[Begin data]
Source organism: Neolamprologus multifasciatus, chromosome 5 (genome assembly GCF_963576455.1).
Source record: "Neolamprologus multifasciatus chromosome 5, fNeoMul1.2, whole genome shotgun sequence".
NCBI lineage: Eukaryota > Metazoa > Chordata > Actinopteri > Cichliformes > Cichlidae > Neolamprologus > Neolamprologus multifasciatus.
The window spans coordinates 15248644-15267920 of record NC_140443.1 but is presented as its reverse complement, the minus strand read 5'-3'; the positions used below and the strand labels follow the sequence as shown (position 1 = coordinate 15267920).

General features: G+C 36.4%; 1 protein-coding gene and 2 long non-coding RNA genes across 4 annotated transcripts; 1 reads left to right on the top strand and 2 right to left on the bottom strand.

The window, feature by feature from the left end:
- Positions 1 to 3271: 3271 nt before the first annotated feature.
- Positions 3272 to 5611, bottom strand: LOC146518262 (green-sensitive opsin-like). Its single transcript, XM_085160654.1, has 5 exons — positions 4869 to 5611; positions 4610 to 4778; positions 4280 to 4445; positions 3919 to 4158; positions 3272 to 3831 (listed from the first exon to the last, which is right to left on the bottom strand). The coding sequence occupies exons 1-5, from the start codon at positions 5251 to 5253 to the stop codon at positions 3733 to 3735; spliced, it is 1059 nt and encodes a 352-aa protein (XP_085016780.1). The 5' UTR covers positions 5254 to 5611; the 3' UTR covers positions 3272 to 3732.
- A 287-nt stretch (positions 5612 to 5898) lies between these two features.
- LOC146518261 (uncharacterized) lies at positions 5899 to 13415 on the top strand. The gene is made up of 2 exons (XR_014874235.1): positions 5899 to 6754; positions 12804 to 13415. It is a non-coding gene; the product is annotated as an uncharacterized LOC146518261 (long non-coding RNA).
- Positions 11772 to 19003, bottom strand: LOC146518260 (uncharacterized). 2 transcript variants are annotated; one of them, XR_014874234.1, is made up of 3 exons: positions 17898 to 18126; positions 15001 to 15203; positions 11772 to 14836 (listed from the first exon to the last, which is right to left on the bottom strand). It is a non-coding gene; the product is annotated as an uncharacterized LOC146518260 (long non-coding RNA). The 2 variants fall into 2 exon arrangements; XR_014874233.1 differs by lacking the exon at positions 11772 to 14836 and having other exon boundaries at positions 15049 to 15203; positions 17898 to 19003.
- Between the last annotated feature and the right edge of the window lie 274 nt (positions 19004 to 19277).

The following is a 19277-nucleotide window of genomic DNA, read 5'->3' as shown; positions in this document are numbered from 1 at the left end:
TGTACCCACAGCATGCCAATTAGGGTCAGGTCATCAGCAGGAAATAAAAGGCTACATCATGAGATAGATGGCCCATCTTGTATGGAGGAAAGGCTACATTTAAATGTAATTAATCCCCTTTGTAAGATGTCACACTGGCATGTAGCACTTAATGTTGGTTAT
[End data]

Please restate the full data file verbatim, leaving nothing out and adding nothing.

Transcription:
Source organism: Neolamprologus multifasciatus, chromosome 5 (genome assembly GCF_963576455.1).
Source record: "Neolamprologus multifasciatus chromosome 5, fNeoMul1.2, whole genome shotgun sequence".
NCBI lineage: Eukaryota > Metazoa > Chordata > Actinopteri > Cichliformes > Cichlidae > Neolamprologus > Neolamprologus multifasciatus.
The window spans coordinates 15248644-15267920 of record NC_140443.1 but is presented as its reverse complement, the minus strand read 5'-3'; the positions used below and the strand labels follow the sequence as shown (position 1 = coordinate 15267920).

General features: G+C 36.4%; 1 protein-coding gene and 2 long non-coding RNA genes across 4 annotated transcripts; 1 reads left to right on the top strand and 2 right to left on the bottom strand.

The window, feature by feature from the left end:
- Positions 1 to 3271: 3271 nt before the first annotated feature.
- Positions 3272 to 5611, bottom strand: LOC146518262 (green-sensitive opsin-like). Its single transcript, XM_085160654.1, has 5 exons — positions 4869 to 5611; positions 4610 to 4778; positions 4280 to 4445; positions 3919 to 4158; positions 3272 to 3831 (listed from the first exon to the last, which is right to left on the bottom strand). The coding sequence occupies exons 1-5, from the start codon at positions 5251 to 5253 to the stop codon at positions 3733 to 3735; spliced, it is 1059 nt and encodes a 352-aa protein (XP_085016780.1). The 5' UTR covers positions 5254 to 5611; the 3' UTR covers positions 3272 to 3732.
- A 287-nt stretch (positions 5612 to 5898) lies between these two features.
- LOC146518261 (uncharacterized) lies at positions 5899 to 13415 on the top strand. The gene is made up of 2 exons (XR_014874235.1): positions 5899 to 6754; positions 12804 to 13415. It is a non-coding gene; the product is annotated as an uncharacterized LOC146518261 (long non-coding RNA).
- Positions 11772 to 19003, bottom strand: LOC146518260 (uncharacterized). 2 transcript variants are annotated; one of them, XR_014874234.1, is made up of 3 exons: positions 17898 to 18126; positions 15001 to 15203; positions 11772 to 14836 (listed from the first exon to the last, which is right to left on the bottom strand). It is a non-coding gene; the product is annotated as an uncharacterized LOC146518260 (long non-coding RNA). The 2 variants fall into 2 exon arrangements; XR_014874233.1 differs by lacking the exon at positions 11772 to 14836 and having other exon boundaries at positions 15049 to 15203; positions 17898 to 19003.
- Between the last annotated feature and the right edge of the window lie 274 nt (positions 19004 to 19277).

The following is a 19277-nucleotide window of genomic DNA, read 5'->3' as shown; positions in this document are numbered from 1 at the left end:
TGTACCCACAGCATGCCAATTAGGGTCAGGTCATCAGCAGGAAATAAAAGGCTACATCATGAGATAGATGGCCCATCTTGTATGGAGGAAAGGCTACATTTAAATGTAATTAATCCCCTTTGTAAGATGTCACACTGGCATGTAGCACTTAATGTTGGTTAT